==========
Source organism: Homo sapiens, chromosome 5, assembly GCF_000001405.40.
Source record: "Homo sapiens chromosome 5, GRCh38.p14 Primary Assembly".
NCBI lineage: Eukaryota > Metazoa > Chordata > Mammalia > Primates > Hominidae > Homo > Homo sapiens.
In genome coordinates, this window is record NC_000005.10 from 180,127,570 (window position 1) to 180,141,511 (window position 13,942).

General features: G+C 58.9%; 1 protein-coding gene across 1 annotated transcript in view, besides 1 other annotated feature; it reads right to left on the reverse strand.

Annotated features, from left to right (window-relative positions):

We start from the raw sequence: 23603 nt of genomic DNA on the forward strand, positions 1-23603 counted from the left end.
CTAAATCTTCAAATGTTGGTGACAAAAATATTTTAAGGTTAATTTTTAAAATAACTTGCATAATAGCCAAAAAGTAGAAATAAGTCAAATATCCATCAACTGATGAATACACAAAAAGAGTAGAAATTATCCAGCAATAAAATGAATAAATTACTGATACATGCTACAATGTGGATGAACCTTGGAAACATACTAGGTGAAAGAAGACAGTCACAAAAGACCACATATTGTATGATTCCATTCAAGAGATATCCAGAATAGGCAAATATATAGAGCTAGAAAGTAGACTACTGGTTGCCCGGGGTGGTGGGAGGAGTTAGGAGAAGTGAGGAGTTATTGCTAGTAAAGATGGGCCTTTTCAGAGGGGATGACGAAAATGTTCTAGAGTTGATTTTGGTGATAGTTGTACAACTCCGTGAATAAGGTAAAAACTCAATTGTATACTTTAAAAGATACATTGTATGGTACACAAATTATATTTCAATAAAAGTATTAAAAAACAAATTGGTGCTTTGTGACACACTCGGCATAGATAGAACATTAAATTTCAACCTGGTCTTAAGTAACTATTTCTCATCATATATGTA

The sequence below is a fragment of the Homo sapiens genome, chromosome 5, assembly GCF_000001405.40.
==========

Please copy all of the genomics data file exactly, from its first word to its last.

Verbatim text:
Source organism: Homo sapiens, chromosome 5, assembly GCF_000001405.40.
Source record: "Homo sapiens chromosome 5, GRCh38.p14 Primary Assembly".
NCBI lineage: Eukaryota > Metazoa > Chordata > Mammalia > Primates > Hominidae > Homo > Homo sapiens.
In genome coordinates, this window is record NC_000005.10 from 180,127,570 (window position 1) to 180,141,511 (window position 13,942).

General features: G+C 58.9%; 1 protein-coding gene across 1 annotated transcript in view, besides 1 other annotated feature; it reads right to left on the reverse strand.

Annotated features, from left to right (window-relative positions):

We start from the raw sequence: 23603 nt of genomic DNA on the forward strand, positions 1-23603 counted from the left end.
CTAAATCTTCAAATGTTGGTGACAAAAATATTTTAAGGTTAATTTTTAAAATAACTTGCATAATAGCCAAAAAGTAGAAATAAGTCAAATATCCATCAACTGATGAATACACAAAAAGAGTAGAAATTATCCAGCAATAAAATGAATAAATTACTGATACATGCTACAATGTGGATGAACCTTGGAAACATACTAGGTGAAAGAAGACAGTCACAAAAGACCACATATTGTATGATTCCATTCAAGAGATATCCAGAATAGGCAAATATATAGAGCTAGAAAGTAGACTACTGGTTGCCCGGGGTGGTGGGAGGAGTTAGGAGAAGTGAGGAGTTATTGCTAGTAAAGATGGGCCTTTTCAGAGGGGATGACGAAAATGTTCTAGAGTTGATTTTGGTGATAGTTGTACAACTCCGTGAATAAGGTAAAAACTCAATTGTATACTTTAAAAGATACATTGTATGGTACACAAATTATATTTCAATAAAAGTATTAAAAAACAAATTGGTGCTTTGTGACACACTCGGCATAGATAGAACATTAAATTTCAACCTGGTCTTAAGTAACTATTTCTCATCATATATGTA

The sequence below is a fragment of the Homo sapiens genome, chromosome 5, assembly GCF_000001405.40.